X is based on a client-server model :
- The X server runs on the computer at the workstation and makes its (graphic) services available to the X clients. It contains the graphics card driver as well as drivers for the keyboard, mouse and other input devices (such as graphics tablets) and communicates with the X client by means of interprocess communication.
- The X client is the application program that uses the graphical input / output services of the X server. It can run on the same or any remote computer (provided there is a network connection between the two). The X client uses the services of the X server to achieve a graphical representation and receives from it the various events ( events ) such as keystrokes, mouse movements, clicks, etc.
The text-based terminal system known in the world of mainframes (mostly proprietary ones such as IBM 5250 and 3270 ; under Digital VMS the well-known serial terminals such as VT100 ) experienced its graphic development to the X-Terminal ; a computer on which nothing other than an X server is running. These X-Terminals are often used to access compute-intensive applications with low-performance computers: The application itself runs on a server, the X-Terminal only displays the graphical user interface.
In the meantime, it has become established to use standard PC hardware instead of special hardware for X terminals . With this, the functions of X terminals can be implemented inexpensively, for example in the form of thin clients .
To enable fast 3D acceleration, the X Window System provides the Direct Rendering Infrastructure (DRI) interface, which programs can use to access the 3D hardware directly. In the case of free drivers, this happens through the OpenGL implementation Mesa 3D , in the case of proprietary drivers through proprietary implementations of OpenGL.
The X-System was designed from the start for efficient network operation. Communication between client and server takes place using a standardized protocol that only requires relatively low transfer rates. Although the source code of the X system is object-oriented, it is still written in C , so that translation is possible on almost any Unix computer. In contrast to current MS Windows versions, the X system is not part of the operating system, which is why a crash of X usually has no influence on its integrity : If the X server crashes or no longer reacts, the clients can react and z. B. wait for a restart of the X server or (which is usually the case) terminate. Furthermore, the window manager (the "user interface") basically has the same status as an X client: One window manager can be replaced by another during operation. Even very small window managers (e.g. twm , around 140 KB ) can be used comfortably.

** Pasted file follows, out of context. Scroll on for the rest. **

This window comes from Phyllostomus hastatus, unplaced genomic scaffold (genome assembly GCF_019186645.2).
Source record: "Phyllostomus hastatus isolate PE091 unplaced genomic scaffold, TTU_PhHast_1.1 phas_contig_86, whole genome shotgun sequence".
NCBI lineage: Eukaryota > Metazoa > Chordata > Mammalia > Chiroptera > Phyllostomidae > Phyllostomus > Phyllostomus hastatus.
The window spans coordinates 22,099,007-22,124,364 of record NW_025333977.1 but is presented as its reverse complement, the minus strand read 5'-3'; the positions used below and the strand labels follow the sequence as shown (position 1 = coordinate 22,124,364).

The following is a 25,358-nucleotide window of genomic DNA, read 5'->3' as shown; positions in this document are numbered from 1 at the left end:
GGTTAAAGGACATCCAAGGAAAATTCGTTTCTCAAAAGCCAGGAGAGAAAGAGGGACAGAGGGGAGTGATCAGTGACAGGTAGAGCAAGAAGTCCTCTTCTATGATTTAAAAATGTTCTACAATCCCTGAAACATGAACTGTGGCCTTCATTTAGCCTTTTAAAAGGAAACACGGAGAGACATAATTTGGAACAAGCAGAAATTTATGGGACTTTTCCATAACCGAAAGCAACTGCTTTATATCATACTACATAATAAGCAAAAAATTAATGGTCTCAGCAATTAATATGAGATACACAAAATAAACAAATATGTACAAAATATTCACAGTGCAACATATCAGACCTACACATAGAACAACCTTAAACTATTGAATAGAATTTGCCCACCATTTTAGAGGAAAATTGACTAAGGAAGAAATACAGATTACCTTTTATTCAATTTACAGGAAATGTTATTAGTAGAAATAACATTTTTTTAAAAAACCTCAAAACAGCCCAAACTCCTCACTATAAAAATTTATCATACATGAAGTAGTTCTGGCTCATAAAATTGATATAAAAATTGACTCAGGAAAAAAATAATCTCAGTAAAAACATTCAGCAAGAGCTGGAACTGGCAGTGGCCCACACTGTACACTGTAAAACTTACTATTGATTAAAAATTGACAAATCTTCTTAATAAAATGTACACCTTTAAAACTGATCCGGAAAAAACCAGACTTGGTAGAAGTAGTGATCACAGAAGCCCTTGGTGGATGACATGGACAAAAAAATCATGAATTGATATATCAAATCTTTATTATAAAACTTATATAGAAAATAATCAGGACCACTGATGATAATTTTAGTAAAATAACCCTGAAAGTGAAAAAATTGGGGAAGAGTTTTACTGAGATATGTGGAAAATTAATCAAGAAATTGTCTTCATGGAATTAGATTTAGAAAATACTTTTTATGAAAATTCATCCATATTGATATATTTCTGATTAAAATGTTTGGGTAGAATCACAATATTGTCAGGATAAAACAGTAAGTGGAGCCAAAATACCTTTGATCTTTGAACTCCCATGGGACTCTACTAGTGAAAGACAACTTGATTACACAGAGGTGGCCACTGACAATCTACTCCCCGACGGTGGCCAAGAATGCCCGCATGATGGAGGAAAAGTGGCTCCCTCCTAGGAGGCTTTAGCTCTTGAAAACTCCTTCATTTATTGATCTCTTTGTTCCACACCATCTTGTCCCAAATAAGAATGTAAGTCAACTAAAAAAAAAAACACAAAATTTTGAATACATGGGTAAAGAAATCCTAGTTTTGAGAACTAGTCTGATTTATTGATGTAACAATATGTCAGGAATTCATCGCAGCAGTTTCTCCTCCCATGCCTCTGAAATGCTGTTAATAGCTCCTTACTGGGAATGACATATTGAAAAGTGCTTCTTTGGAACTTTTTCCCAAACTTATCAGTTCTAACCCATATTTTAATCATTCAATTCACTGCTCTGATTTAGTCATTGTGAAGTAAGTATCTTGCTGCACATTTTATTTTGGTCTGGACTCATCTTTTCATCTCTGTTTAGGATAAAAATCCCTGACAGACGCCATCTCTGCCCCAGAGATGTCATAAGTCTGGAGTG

The well thought-out, hierarchical structure of the system enables, for example, the following:
- Operate several screen workstations on one X server.
- For development and test purposes, run an X server in a window of another X server.
- Execute programs on a computer with completely different hardware and software than the operating computer.
Compared to hardware, the further development of X takes place on a large time scale and with only minor changes. Compatibility problems therefore do not arise if only standard libraries are used. However, a large number of X clients today use extensions such as Xft , XVideo or Xinerama .
The strict separation of the X Window system from the user interface leads to a relatively flexible system but can also appear very mixed: Since the design of the interface elements, unlike Windows or Mac OS is not out of the set design of the main GUI toolkit comes, but there are different toolkits (including Qt and GTK + ) with different properties that use different designs, it may well happen that each of the programs used shows a different appearance and behavior.
xinput test idthe X server acts as a keylogger , whereby even the sudo password can be read out. A prerequisite for this type of attack is that an X server with